Garry Jack

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Garry Jack
Personal information
Born (1961-03-14) 14 March 1961 (age 57)
Wollongong, New South Wales, Australia
Playing information
Height 178 cm (5 ft 10 in)
Weight 88 kg (13 st 12 lb)
Position Fullback

Club
Years Team Pld T G FG P
1980 Wests (Illawarra) 18 8 24
1981 Wests Magpies 6 1 0 0 3
1982–95 Balmain Tigers 244 62 1 1 232
1987–88 -Salford City Reds 17 4 0 0 . 16
1992–93 Sheffield Eagles 35 13 42
1993–95 Salford City Reds 33 12 0 0 48
Total 353 100 1 1
Representative
Years Team Pld T G FG P
1984–89 New South Wales 17 1 0 0 4
1984–88 Australia 22 11 0 0 44
Coaching information

Club
Years Team Gms W D L W%
1993–95 Salford 61 29 2 30 48
Source: [1][2]

Garry Jack (born 14 March 1961) is an Australian former rugby league footballer and coach. He was a representative in the Australian national team and star player with the Balmain Tigers. Jack was a fullback for the Tigers during the late 1980s, and early 1990s, under the captaincy of Wayne Pearce and the coaching of Warren Ryan. Jack also represented the New South Wales State of Origin side on 17 occasions.

Club career[edit]

Jack commenced his first grade career with West Magpies in 1981. The following year he moved to Balmain Tigers where he played for the rest of his Australian first grade career.

His association with English rugby league began at the end of the 1986 Kangaroo tour when he stayed on to play for Salford before returning to the Tigers. He was member of the consecutive Balmain sides which fell at the final hurdle to firstly Canterbury-Bankstown in the 1988 Grand Final and then to Canberra in 1989.

1991 saw the departure of Warren Ryan as Balmain coach and the arrival of former Wallaby coach, Alan Jones. The years playing under Jones at Balmain were unhappy ones for Jack and eventually after he had left the club in 1992 and launched an attack on Jones’ ability as a coach following his ‘surprise’ reappointment for a third year.[4]

When his Australian club career ended having surpassed Keith Barnes' club record for first grade matches[citation needed], he returned to England to play his final season with the Sheffield Eagles.

Representative career[edit]

In the 1984 State of Origin series Jack made his New South Wales début and played in all three games of that year's series. He was thereafter the Blues' first choice fullback for the next six years, aside from the 1987 fourth game exhibition match in Los Angeles when he made himself unavailable, and game I of 1988 when Cronulla's Jonathon Docking was preferred.

Jack made 17 appearances for New South Wales in State of Origin series between 1984 and 1989.

In 1984, he also made his international début in the three match Ashes series against Great Britain. He played twenty successive Tests (nine versus Britain, seven against New Zealand and two each against France and Papua New Guinea) as well as the 1988 World Cup Final against New Zealand and the Bicentenary International against a Rest of the World side.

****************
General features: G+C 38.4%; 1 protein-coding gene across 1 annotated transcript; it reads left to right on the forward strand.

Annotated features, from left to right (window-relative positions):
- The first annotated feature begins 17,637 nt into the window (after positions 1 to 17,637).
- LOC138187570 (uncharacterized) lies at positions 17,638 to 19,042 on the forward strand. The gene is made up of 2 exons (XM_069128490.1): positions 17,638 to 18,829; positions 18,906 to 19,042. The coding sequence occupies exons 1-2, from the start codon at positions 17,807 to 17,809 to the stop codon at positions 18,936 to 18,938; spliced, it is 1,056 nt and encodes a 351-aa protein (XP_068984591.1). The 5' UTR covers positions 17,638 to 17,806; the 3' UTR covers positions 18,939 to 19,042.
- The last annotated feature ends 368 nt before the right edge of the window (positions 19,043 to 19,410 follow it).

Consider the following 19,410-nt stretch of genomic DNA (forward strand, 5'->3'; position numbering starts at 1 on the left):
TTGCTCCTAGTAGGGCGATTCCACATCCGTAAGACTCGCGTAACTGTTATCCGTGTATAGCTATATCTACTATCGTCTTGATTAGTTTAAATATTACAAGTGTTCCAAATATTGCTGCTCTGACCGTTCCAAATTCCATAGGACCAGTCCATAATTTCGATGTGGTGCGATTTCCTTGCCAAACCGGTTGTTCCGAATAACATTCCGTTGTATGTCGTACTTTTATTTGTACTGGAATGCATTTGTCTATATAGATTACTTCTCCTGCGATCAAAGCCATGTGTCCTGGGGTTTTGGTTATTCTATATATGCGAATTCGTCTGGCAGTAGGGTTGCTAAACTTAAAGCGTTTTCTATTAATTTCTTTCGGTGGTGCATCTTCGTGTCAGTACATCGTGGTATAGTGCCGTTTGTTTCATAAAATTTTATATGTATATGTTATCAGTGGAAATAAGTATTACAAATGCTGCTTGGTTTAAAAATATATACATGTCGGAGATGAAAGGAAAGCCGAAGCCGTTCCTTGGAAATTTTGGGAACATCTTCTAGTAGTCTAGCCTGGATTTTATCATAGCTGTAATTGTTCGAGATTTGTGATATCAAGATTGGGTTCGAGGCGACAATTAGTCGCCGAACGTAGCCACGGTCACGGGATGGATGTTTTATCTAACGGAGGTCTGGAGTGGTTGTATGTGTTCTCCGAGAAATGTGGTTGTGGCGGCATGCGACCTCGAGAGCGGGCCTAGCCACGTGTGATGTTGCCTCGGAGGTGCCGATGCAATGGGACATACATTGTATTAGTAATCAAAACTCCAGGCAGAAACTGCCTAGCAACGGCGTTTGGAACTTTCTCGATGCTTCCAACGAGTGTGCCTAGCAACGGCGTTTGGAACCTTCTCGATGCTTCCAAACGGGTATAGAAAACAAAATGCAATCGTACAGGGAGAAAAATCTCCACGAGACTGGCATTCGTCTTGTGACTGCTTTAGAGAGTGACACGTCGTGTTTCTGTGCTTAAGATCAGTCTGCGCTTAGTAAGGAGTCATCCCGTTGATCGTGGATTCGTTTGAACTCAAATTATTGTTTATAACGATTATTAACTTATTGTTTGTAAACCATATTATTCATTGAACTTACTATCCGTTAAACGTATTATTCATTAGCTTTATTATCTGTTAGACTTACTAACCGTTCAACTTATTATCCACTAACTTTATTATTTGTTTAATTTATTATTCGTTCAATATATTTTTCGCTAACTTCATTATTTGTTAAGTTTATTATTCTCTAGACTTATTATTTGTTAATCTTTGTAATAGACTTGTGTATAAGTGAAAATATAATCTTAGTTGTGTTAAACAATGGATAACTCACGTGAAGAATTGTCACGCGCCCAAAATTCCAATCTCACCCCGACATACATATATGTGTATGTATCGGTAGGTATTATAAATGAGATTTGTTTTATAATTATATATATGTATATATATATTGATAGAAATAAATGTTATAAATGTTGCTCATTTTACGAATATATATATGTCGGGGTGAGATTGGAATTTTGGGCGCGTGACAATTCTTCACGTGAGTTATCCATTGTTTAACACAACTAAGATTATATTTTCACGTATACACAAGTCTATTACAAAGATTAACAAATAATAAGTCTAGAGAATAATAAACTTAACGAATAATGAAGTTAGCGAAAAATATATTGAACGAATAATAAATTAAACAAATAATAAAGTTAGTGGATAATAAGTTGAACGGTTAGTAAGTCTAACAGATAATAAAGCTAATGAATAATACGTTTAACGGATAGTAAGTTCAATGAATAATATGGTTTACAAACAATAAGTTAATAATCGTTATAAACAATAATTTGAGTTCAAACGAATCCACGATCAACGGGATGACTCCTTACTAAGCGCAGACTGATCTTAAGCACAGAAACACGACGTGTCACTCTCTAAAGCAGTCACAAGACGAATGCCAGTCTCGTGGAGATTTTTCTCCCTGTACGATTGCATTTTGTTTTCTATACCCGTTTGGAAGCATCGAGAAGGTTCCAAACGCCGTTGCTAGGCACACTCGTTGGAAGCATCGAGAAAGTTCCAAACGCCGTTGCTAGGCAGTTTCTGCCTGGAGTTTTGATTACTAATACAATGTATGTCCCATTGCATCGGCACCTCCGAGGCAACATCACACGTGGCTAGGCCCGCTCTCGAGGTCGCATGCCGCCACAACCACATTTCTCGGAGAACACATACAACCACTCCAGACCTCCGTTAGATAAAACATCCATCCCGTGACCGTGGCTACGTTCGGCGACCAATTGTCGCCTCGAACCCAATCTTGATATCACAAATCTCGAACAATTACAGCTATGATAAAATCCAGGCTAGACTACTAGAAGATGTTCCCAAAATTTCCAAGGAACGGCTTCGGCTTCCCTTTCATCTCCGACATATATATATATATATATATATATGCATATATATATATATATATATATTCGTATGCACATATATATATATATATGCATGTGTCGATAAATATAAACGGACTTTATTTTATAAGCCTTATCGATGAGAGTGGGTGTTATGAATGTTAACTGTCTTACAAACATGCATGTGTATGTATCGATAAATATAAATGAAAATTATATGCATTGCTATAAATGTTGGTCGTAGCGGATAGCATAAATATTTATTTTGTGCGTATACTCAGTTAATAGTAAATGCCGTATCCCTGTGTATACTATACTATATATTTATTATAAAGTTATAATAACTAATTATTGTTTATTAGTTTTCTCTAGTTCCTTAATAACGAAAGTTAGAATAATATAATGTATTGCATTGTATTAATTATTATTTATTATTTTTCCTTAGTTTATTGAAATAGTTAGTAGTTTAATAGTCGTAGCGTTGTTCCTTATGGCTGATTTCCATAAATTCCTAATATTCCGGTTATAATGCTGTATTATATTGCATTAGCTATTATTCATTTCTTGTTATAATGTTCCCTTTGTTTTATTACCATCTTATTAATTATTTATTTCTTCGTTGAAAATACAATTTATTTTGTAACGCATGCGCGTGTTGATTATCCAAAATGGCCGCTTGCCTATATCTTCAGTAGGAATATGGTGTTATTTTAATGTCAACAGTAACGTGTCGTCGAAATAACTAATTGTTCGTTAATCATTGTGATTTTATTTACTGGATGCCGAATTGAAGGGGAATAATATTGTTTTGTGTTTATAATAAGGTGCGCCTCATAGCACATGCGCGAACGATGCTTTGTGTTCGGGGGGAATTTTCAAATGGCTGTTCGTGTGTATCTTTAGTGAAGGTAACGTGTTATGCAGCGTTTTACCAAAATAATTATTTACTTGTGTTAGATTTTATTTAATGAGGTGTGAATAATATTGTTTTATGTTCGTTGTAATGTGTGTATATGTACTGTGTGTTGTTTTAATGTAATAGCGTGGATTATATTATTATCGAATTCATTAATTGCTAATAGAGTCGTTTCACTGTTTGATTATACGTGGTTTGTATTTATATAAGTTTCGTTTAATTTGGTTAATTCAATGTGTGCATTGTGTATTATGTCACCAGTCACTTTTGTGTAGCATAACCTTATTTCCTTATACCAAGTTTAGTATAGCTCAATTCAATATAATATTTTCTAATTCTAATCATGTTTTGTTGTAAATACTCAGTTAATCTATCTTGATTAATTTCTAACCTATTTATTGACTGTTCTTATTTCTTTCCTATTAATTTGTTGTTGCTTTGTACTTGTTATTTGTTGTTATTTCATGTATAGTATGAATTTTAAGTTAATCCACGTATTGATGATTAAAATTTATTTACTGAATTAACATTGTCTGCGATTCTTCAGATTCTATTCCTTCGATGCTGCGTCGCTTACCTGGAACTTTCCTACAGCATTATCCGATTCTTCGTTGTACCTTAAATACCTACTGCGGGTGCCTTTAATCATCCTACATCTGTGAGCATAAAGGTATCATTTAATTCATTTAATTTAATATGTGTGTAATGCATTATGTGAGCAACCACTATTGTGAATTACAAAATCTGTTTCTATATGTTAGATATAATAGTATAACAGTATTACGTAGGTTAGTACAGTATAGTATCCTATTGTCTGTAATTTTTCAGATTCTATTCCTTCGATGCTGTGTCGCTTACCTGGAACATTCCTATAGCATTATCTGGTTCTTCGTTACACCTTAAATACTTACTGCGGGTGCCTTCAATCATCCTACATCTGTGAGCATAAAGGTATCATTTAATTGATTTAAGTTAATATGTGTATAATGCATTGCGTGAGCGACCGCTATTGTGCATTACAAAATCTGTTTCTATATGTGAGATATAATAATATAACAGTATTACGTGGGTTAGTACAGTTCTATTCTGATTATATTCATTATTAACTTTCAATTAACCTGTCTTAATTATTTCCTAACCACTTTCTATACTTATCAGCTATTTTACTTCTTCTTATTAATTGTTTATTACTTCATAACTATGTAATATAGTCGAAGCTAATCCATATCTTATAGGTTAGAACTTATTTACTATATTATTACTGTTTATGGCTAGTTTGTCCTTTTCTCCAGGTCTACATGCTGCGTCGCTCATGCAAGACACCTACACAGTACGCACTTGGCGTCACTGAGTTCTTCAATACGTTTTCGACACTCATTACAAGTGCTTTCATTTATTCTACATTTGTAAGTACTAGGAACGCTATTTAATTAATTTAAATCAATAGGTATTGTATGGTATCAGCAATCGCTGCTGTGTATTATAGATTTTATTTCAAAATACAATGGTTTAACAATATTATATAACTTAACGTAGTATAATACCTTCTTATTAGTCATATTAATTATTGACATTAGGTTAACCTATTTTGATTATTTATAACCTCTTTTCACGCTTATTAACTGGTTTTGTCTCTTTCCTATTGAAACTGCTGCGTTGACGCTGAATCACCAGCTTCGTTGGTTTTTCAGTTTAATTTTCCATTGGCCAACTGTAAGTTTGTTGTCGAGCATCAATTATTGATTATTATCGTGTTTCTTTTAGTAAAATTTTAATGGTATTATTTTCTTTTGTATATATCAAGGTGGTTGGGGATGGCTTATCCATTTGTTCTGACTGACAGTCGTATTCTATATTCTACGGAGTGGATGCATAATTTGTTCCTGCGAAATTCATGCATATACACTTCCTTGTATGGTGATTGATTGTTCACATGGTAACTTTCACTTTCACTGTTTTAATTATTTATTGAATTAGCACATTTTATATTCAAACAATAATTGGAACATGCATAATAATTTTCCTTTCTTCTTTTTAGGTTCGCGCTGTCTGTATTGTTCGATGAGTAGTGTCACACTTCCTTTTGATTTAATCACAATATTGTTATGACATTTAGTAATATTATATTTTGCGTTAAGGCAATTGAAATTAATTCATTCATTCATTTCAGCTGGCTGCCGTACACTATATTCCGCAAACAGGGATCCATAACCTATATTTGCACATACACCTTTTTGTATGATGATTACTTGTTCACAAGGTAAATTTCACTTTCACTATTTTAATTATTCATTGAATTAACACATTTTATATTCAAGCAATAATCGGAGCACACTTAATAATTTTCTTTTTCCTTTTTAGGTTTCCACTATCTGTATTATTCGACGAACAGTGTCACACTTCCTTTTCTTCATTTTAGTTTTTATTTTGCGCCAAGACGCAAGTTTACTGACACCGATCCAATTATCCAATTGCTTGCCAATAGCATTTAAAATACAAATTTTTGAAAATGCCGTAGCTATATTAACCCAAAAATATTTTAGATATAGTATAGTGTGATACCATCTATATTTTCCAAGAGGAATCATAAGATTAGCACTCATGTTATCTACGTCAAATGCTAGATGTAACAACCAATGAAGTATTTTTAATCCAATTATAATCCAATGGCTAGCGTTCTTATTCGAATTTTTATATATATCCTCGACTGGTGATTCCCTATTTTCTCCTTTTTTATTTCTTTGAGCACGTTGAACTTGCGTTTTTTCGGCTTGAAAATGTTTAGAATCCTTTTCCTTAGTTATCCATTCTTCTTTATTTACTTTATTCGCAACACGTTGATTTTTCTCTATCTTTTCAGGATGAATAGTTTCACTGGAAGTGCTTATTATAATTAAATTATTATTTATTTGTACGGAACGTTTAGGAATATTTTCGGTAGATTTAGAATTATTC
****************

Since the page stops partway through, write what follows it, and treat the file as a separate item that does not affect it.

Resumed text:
On the 1986 Kangaroo tour, Jack played in all six Tests and seven minor Tour matches. He became the first Australian fullback to score three tries in a Test against France in the second Test.[citation needed]

On 20 July 1988, Jack played for Australia in their record 62-point win over Papua New Guinea, scoring a try.[5] After Jack broke an arm in a 1989 pre-season match[citation needed] the door opened for his State of Origin rival Queenslander Gary Belcher who from that point was the favoured Australian representative for the fullback position.

Post playing[edit]

Jack was appointed coach of English club Salford in July '93 but departed following their relegation from the top flight at the end of the 1994–95 Rugby Football League season.

Personal life[edit]

Jack's sons Kieren and Brandon both play for the Australian Football League's Sydney Swans.[6][7] Another son, Rhys Jack, played in the Bulldogs Toyota Cup side and Balmain in the New South Wales Cup.

In July 2016, it was reported Jack and his wife were in a feud with son Kieren. It was reported that Kieren did not invite his parents to his 200th AFL game.[8] Former Swan and radio personality Ryan Fitzgerald criticised Garry Jack and his wife for airing the feud publicly on Twitter. [9]

Footnotes[edit]

  1. ^ NRL Stats
  2. ^ RLP
  3. ^ Bill Harrigan with Daniel Lane (2003). Harrigan: the referee in a league of his own. Australia: Hachette.
  4. ^ http://www.abc.net.au/4corners/stories/s551929.htm
  5. ^ "O'Connor helps set Test records". The Age. 21 July 1988. Retrieved 18 October 2013.
  6. ^ Richard Hinds (14 December 2005). "Jack of a new trade joins Swans". The Sydney Morning Herald. Retrieved 4 October 2008.
  7. ^ http://www.theroar.com.au/2013/06/08/brandon-jack-an-afl-bolter-like-kieren/
  8. ^ http://www.theage.com.au/afl/afl-news/kieren-jacks-bitter-family-dispute-escalates-on-social-media-20160705-gpzba5.html
  9. ^ http://www.news.com.au/sport/afl/kieren-jacks-mother-has-reportedly-sent-his-girlfriend-appalling-text-messages/news-story/4681f699a896a1b7cb7922c915bcd21b

Sources[edit]

External links[edit]